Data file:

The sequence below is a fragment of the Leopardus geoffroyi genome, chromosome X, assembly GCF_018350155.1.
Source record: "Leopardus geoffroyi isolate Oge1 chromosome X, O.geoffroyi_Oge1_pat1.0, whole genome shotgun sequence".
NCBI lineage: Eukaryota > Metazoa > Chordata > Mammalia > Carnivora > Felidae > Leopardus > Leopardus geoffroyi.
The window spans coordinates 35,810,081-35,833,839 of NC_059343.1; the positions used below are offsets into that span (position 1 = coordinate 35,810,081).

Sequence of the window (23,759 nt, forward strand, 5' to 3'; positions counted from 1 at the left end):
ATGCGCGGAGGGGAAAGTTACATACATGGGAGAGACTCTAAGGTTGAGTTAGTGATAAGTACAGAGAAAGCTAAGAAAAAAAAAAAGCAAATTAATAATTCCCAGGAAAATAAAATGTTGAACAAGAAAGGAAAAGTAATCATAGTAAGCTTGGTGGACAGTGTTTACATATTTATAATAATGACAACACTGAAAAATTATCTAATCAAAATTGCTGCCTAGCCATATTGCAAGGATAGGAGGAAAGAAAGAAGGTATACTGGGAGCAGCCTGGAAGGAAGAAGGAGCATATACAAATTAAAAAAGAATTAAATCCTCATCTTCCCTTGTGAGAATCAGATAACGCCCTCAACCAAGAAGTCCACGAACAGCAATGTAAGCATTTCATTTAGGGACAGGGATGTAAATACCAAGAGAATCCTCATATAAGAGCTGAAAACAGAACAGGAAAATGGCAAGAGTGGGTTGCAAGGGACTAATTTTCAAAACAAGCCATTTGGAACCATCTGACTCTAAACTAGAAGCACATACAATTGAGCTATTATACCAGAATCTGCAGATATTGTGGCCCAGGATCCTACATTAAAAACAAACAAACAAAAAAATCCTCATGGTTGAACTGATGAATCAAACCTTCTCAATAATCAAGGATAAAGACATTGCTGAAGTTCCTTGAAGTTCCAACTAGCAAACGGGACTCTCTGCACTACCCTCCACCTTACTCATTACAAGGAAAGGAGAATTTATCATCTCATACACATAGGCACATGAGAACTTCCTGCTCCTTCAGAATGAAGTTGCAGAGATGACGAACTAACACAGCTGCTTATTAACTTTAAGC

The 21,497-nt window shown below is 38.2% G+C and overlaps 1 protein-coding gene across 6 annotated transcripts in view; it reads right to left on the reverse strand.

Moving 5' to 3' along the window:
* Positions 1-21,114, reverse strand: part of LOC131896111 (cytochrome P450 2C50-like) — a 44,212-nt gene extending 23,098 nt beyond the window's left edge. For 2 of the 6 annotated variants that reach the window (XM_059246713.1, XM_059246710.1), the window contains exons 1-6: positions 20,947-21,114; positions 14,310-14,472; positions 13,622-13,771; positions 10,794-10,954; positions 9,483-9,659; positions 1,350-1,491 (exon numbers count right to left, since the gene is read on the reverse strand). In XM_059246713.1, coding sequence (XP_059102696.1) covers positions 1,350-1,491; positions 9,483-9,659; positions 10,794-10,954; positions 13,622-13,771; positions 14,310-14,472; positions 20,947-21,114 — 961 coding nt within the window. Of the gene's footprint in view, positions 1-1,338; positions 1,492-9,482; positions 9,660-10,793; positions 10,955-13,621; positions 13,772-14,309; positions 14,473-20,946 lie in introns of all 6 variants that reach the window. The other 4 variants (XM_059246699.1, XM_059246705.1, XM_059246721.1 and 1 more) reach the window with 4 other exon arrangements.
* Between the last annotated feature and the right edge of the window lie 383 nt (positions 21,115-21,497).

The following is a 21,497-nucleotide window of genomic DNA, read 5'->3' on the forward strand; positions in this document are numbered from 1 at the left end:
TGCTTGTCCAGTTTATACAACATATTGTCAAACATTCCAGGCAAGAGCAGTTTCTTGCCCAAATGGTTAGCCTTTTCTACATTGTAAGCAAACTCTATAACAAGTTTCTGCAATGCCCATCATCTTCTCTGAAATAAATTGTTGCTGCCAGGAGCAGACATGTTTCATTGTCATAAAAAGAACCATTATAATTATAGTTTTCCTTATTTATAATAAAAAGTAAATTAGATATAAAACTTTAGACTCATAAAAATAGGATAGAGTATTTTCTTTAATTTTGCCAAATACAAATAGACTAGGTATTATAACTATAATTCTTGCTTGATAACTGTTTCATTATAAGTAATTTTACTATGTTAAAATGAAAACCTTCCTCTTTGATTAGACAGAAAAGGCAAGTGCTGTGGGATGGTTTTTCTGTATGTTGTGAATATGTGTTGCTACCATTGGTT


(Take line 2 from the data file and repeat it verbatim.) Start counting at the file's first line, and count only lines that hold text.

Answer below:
Source record: "Leopardus geoffroyi isolate Oge1 chromosome X, O.geoffroyi_Oge1_pat1.0, whole genome shotgun sequence".